Gastroenterology & Hepatology
October 2014, Volume 10, Issue, 10
The practice of personalized medicine is a goal in many diseases, including inflammatory bowel disease (IBD). Recent research in IBD has highlighted interpatient variability in the manifestation of the disease that may lead to a more nuanced approach to management. The anti–tumor necrosis factor-α agents infliximab (Remicade, Janssen), adalimumab (Humira, AbbVie), certolizumab pegol (Cimzia, UCB), and golimumab (Simponi, Janssen) have shown great success overall, but many patients fail to achieve or maintain a response to these therapies. The reasons underlying these differences are not completely clear. The treatment of patients with IBD requires a perspective that extends beyond the gastrointestinal tract. This issue of Gastroenterology & Hepatology presents 3 specialized views of IBD management.
New diagnoses of IBD are increasing more quickly in adolescents than in other age groups. In one of our features, Drs Bincy P. Abraham and Stacy A. Kahn examine the important transition from pediatric care to adult care. Concerns specific to this population include anxiety about “starting over” with a new healthcare provider, resistance to differences in the management style of physicians who treat adults vs children, and fears that the disease will worsen during the transition. Parental involvement will also evolve as the patient gains autonomy. Gastroenterologists can do much to ease this transition; studies suggest that patient education and communication are key.
In another feature, Dr Veena Nannegari and colleagues review data on the group of patients who experience IBD after liver transplant. IBD in this setting is a clinical challenge because of the overlapping diagnostic possibilities and the paradox that the bowel remains inflamed even with the use of immunosuppression to prevent organ rejection. Most patients who develop IBD after solid organ transplant have undergone orthotopic transplantation for end-stage primary sclerosing cholangitis. Dr Nannegari and colleagues explore how the disease process that drives the development of IBD after liver transplant may differ from that in nontransplant patients, and they raise management issues unique to this population.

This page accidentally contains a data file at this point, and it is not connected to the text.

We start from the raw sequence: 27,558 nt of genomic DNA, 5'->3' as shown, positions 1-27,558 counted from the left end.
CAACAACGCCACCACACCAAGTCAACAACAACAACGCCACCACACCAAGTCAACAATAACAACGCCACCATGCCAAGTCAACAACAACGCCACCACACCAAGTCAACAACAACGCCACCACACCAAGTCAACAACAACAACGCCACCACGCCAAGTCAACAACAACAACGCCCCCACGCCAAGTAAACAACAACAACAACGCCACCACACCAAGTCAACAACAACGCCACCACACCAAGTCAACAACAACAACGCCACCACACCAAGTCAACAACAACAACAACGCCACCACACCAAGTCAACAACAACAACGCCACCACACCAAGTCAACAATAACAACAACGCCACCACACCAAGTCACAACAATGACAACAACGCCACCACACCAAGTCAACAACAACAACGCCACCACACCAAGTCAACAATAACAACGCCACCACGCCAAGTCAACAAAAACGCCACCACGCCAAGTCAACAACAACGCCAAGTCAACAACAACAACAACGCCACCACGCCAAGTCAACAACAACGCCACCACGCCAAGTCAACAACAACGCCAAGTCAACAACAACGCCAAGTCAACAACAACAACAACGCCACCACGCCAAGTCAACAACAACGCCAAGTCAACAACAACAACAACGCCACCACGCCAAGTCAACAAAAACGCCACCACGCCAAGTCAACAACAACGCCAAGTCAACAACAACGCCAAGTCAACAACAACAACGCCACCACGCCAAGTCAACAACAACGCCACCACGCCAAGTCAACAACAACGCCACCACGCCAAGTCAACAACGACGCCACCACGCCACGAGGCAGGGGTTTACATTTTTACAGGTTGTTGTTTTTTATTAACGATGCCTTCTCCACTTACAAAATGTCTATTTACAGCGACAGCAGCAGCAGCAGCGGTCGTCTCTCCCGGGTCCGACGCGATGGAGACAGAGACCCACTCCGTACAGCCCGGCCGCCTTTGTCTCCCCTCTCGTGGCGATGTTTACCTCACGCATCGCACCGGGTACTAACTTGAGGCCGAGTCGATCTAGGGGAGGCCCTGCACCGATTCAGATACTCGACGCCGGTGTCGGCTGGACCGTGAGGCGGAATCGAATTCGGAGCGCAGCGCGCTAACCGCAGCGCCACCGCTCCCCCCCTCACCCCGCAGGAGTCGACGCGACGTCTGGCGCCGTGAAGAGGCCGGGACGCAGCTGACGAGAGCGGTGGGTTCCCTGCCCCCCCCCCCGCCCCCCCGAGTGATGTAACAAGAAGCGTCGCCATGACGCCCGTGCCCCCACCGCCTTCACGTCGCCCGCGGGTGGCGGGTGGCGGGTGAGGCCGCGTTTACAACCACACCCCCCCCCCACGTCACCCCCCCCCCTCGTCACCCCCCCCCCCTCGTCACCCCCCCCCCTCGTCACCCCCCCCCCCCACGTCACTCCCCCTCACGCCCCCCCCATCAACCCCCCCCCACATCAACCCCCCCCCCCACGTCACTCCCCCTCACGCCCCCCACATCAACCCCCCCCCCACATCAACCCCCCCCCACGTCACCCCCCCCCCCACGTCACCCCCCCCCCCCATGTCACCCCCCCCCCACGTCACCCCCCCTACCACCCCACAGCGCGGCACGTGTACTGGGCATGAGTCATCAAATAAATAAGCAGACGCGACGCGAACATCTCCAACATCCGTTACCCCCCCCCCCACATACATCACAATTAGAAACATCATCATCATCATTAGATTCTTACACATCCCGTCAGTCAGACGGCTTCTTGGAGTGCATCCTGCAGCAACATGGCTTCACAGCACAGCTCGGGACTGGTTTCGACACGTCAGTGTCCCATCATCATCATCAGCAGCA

Studies are also examining the use of biomarker testing in the diagnosis of IBD. More than 160 independent IBD susceptibility loci have been identified. Many IBD patients are aware of this research and are bringing their questions to the clinic. In our Advances in IBD column, Dr Dermot McGovern discusses how the identification of genetic and molecular markers in IBD might be used to personalize management in the near future. He suggests that the disease variability observed in the clinic may be partially attributable to the molecular variation underlying the disease. A patient’s particular set of biomarkers potentially could be used to assess disease severity and predict response to certain therapies, thereby refining management options.
This issue also offers insight into several other important areas in gastroenterology and hepatology. In our third feature, Drs Joseph Ahn and Robert G. Gish bring attention to the “forgotten” hepatitis D virus, and they explain why all patients with hepatitis B should undergo screening for hepatitis D. In our Nutrition column, Dr Martin H. Floch addresses the use of probiotics and prebiotics, an area of intense patient interest. In our other monthly Advances columns, Dr Santiago J. Munoz addresses the many complications of acute liver failure, Dr Mark E. Baker examines use of the barium esophagram in patients undergoing antireflux surgery, and Dr Douglas K. Rex discusses serrated polyps in the colon.
I hope this issue provides valuable information that you can put to good use in your clinical practice.
Gary R. Lichtenstein, MD, AGAF, FACP, FACG